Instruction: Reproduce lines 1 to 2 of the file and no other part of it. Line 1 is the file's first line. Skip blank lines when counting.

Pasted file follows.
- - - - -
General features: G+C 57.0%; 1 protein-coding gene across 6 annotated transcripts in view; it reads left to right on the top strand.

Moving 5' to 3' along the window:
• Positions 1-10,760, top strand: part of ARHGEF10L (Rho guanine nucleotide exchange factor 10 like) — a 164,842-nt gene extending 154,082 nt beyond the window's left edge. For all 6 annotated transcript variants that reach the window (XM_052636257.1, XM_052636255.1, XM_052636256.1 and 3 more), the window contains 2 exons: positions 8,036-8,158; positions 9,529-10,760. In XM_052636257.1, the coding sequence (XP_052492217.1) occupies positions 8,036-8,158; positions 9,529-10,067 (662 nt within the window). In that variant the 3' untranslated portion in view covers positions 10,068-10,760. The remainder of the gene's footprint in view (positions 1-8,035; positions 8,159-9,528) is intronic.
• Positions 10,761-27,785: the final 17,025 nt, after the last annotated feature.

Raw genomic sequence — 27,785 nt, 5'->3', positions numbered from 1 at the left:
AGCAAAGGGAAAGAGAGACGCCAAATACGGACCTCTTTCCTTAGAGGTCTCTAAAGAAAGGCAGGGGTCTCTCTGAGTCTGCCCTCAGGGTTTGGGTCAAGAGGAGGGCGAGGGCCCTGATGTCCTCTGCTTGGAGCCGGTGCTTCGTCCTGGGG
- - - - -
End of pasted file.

General features: G+C 57.0%; 1 protein-coding gene across 6 annotated transcripts in view; it reads left to right on the top strand.

Moving 5' to 3' along the window: